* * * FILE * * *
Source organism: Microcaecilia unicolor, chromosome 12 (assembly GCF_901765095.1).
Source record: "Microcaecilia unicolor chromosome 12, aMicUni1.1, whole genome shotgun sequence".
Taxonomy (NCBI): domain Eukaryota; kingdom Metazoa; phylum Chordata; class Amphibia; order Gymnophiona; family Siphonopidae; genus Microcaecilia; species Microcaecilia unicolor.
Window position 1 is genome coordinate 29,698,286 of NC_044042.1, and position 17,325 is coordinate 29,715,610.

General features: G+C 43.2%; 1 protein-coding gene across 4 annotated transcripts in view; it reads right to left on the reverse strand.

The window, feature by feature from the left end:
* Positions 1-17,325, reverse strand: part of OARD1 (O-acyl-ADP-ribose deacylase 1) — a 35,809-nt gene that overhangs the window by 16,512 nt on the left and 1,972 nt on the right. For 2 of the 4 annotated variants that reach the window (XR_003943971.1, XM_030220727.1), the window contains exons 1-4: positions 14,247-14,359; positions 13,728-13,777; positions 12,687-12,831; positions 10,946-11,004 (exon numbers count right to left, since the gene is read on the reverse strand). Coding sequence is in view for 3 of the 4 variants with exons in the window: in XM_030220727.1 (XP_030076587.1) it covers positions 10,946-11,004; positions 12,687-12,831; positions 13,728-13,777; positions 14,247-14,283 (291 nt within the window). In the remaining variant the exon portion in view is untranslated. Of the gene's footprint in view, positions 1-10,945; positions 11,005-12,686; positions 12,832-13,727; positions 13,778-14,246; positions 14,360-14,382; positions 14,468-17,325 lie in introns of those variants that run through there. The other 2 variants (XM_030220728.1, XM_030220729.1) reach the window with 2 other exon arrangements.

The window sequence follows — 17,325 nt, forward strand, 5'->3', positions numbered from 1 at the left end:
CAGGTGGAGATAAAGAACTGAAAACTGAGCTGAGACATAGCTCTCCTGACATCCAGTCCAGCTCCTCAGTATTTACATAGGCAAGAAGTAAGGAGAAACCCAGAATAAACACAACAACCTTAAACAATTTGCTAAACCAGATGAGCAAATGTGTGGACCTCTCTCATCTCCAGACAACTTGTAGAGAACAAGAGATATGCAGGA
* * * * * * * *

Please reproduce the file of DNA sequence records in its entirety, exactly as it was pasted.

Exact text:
Source organism: Microcaecilia unicolor, chromosome 12 (assembly GCF_901765095.1).
Source record: "Microcaecilia unicolor chromosome 12, aMicUni1.1, whole genome shotgun sequence".
Taxonomy (NCBI): domain Eukaryota; kingdom Metazoa; phylum Chordata; class Amphibia; order Gymnophiona; family Siphonopidae; genus Microcaecilia; species Microcaecilia unicolor.
Window position 1 is genome coordinate 29,698,286 of NC_044042.1, and position 17,325 is coordinate 29,715,610.

General features: G+C 43.2%; 1 protein-coding gene across 4 annotated transcripts in view; it reads right to left on the reverse strand.

The window, feature by feature from the left end:
* Positions 1-17,325, reverse strand: part of OARD1 (O-acyl-ADP-ribose deacylase 1) — a 35,809-nt gene that overhangs the window by 16,512 nt on the left and 1,972 nt on the right. For 2 of the 4 annotated variants that reach the window (XR_003943971.1, XM_030220727.1), the window contains exons 1-4: positions 14,247-14,359; positions 13,728-13,777; positions 12,687-12,831; positions 10,946-11,004 (exon numbers count right to left, since the gene is read on the reverse strand). Coding sequence is in view for 3 of the 4 variants with exons in the window: in XM_030220727.1 (XP_030076587.1) it covers positions 10,946-11,004; positions 12,687-12,831; positions 13,728-13,777; positions 14,247-14,283 (291 nt within the window). In the remaining variant the exon portion in view is untranslated. Of the gene's footprint in view, positions 1-10,945; positions 11,005-12,686; positions 12,832-13,727; positions 13,778-14,246; positions 14,360-14,382; positions 14,468-17,325 lie in introns of those variants that run through there. The other 2 variants (XM_030220728.1, XM_030220729.1) reach the window with 2 other exon arrangements.

The window sequence follows — 17,325 nt, forward strand, 5'->3', positions numbered from 1 at the left end:
CAGGTGGAGATAAAGAACTGAAAACTGAGCTGAGACATAGCTCTCCTGACATCCAGTCCAGCTCCTCAGTATTTACATAGGCAAGAAGTAAGGAGAAACCCAGAATAAACACAACAACCTTAAACAATTTGCTAAACCAGATGAGCAAATGTGTGGACCTCTCTCATCTCCAGACAACTTGTAGAGAACAAGAGATATGCAGGA